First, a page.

I had my first interview with EA today. John Vifian gave me a call at the appointed time and we talked about the job of Development Director (DD) at EA Partners (EAP). It was fun talking to him–he has some great experience in the industry.
The DDs report to Exec Producers who report to Tom Frisina. As I understand it, DDs at EAP represent the publishers (EA’s) interests on a project by helping guide the studio EA has a partnership with; ideally to help them take a successful game and turn it into a successful franchise. That involves the omnipresent budget, schedule, and product/quality balancing act for which the DD is ultimately responsible. It sounds a lot like a publisher-side Producer role as I’ve seen them at other publishers. The DD at Maxis is a bit heavier on the technical side of things and is internal to the studio, so EAPs DD seems a little different. I think I recall John mentioning that the role is somewhat new for EAP, but I’m not certain if I remember that correctly.
We also spoke about my reasons for wanting to work in game production and whether EAP would be a better fit than a production role on a game. Frankly, they both sound like a lot of fun to me! On the one hand, I love driving business and working with partner organizations to get things done. What EAP does is a lot of what has drawn me to consulting over and over, but with the added bonus of working on games as the product. On the other hand, I also love being on the ground, helping shape a piece of software into a full fledged product, which is more the role of a studio producer. I think I cannot go wrong applying for production jobs in EAP or elsewhere in EA. :) I tend to lean slightly toward EAP-style production over studio-production, but theyd both be a great time in my book.
Looking For 3-5 Years Of Game Production Experience…
We interwove a discussion of my background while we spoke about the DD role in general–we seemed to arrive at a consensus that I’m a fit for DD in every way except for my limited game production experience, so were thinking of ways to ramp me quickly in that respect. After I got off the call I thought about the ways I’ve been working to get up to speed on game development so far and I came up with a few things:
- I’ve befriended a number of producers, 2 developer CEOs, and a number of other industry veterans whom I speak with regularly in order to gain a better understanding of game production. I’ve also joined the IGDA’s committee on Quality of Life and I’m contributing to a whitepaper and a panel at the next GDC. In that capacity I’ve begun interviewing producers, developers, testers, and artists about their experiences…it’s been an invaluable learning experience.
- I have read most of the production articles on Gamasutra and I plan on rereading them before my first day of work. I’ve also started on the postmortems. Between these two sections I’ve found some helpful insights into the issues specific to game production. I’ve found a lot of parallels where my experience will apply well and I’ve had the chance to identify a number of areas I want to learn more.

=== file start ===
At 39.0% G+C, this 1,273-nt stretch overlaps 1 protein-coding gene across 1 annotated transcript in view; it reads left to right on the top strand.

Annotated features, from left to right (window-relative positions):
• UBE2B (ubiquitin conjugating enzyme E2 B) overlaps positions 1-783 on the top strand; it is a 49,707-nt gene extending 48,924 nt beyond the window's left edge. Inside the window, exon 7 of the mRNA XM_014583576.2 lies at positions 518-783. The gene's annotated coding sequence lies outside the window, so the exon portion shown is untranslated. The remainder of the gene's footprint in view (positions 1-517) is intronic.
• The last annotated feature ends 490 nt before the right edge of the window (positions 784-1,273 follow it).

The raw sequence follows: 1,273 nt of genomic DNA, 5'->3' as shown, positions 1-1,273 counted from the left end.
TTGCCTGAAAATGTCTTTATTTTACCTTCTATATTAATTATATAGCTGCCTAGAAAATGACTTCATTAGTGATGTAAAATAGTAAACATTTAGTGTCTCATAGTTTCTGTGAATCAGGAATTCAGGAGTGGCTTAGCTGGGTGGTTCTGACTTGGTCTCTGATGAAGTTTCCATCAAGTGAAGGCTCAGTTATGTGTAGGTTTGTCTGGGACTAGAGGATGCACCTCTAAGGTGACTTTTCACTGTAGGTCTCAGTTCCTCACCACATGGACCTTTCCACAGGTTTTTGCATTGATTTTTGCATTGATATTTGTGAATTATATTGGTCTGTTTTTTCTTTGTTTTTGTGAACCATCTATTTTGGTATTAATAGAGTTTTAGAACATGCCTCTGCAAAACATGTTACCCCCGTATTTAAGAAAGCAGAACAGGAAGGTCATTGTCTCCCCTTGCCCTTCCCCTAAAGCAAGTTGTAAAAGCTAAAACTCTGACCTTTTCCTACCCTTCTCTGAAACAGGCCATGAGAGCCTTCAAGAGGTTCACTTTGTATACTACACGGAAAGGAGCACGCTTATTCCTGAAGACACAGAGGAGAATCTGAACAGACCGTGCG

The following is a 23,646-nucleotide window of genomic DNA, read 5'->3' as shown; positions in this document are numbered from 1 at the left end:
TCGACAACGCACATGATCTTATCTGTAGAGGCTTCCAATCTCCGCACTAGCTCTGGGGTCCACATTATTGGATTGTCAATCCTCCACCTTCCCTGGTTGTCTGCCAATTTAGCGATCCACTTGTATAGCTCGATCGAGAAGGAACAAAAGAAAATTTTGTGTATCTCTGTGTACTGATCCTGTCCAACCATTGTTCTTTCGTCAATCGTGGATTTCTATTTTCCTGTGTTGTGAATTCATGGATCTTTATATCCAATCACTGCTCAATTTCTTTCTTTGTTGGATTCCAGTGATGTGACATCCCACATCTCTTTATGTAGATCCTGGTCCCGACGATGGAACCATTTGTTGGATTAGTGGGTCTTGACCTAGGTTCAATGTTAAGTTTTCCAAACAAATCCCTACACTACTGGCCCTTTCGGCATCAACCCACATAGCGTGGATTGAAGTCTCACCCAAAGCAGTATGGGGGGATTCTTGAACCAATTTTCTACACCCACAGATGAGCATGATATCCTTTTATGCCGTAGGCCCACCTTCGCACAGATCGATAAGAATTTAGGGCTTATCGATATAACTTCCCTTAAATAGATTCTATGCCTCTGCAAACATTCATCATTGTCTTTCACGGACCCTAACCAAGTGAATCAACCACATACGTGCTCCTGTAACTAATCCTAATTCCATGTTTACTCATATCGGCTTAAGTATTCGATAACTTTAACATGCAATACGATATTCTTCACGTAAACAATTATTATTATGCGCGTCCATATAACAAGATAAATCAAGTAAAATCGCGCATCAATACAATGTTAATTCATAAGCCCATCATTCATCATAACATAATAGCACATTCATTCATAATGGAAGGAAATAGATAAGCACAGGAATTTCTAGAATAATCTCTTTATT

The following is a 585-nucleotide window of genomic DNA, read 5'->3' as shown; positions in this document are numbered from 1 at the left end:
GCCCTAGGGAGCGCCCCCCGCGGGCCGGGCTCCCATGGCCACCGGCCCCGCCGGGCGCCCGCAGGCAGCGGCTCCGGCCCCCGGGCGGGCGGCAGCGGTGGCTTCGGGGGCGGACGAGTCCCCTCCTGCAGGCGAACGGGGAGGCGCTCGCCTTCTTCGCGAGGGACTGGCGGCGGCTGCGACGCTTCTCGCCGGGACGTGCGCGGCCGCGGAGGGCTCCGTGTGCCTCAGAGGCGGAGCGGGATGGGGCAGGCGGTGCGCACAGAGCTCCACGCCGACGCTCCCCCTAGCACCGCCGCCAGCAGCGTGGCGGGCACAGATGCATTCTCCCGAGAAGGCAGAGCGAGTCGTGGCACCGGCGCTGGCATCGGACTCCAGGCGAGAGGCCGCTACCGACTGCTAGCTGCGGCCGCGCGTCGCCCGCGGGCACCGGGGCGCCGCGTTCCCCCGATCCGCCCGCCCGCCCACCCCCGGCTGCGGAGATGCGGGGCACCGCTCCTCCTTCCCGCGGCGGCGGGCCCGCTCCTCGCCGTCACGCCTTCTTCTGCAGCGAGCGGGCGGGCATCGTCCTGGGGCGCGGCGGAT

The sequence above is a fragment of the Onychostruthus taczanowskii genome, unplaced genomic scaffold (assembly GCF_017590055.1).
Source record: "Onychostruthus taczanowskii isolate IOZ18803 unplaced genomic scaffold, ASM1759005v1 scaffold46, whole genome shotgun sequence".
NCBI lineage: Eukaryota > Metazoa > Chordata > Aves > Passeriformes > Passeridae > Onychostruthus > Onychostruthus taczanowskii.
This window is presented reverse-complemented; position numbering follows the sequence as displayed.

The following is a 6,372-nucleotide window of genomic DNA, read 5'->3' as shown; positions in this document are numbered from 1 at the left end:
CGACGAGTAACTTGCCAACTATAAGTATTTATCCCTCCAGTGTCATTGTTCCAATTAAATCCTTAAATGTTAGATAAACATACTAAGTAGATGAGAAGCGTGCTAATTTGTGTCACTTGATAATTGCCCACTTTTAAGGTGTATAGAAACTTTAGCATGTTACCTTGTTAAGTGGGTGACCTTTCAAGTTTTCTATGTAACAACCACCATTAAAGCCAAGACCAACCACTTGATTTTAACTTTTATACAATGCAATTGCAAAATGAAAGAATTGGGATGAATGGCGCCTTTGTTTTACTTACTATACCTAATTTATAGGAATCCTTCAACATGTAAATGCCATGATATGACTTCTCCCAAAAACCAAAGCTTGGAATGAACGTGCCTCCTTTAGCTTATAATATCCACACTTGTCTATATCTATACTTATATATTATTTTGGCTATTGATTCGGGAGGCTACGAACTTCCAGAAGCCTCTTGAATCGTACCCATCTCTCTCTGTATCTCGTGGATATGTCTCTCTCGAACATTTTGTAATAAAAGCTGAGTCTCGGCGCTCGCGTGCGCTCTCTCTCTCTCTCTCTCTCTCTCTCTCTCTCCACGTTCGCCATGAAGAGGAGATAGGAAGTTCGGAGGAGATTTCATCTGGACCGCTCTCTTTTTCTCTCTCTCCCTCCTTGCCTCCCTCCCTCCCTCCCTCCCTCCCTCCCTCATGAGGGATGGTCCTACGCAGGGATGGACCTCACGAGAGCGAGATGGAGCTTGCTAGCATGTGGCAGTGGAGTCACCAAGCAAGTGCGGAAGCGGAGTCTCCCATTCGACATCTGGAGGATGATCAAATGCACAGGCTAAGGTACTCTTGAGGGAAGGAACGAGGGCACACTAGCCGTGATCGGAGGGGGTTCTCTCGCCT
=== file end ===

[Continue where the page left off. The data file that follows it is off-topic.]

- Other books on my reading list before day 1 of work are: Game Design: Theory & Practice, Game Architecture and Design and Masters of Doom. Besides being a quick learner (I love learning, it’s one of my hobbies), I happen to be a very good book learner and these books have been praised for their insights into game development.
- I’ve spent the last several months becoming familiar with the game industry itself–how it works, who the players are, where the money is, and where the tea leaves appear to be pointing. I feel I have a solid beginning grasp of the business which I expect will help me understand what my boss and my boss’s boss are trying to accomplish.
- Being a lifelong gamer, it’s no big sacrifice to buy and play a few more of the latest games. ;) Lately I’ve been playing The Sims, SimCity 4, Battlefield: 1942, Homeworld 2, Fatal Frame, Battle Realms, Jedi Outcast, Grand Theft Auto: Vice City, and American McGee’s Alice not only for my personal enjoyment, but also with a critical eye towards how they are built, why they are or are not fun, and what their target market is. I’ve started a notebook where I record the high points and low point of each so I can apply what I’ve learned to future projects.
It does sound a bit salesie unfortunately, but I wanted to follow up promptly so I just did the brain dump–I emailed these to John shortly after our call. I’ve thought of a number of ways that I’ll be able to work on it once I’m on board, but I’ll save that for my next interview. John tells me the next step is to setup a call with the Craig Alexander, the hiring manager. Craig sounds like a very busy guy though, and I didnt get the impression they are trying to fill the spot to meet a deadline, so I’m guessing I’ll hear from him sometime in the next few weeks.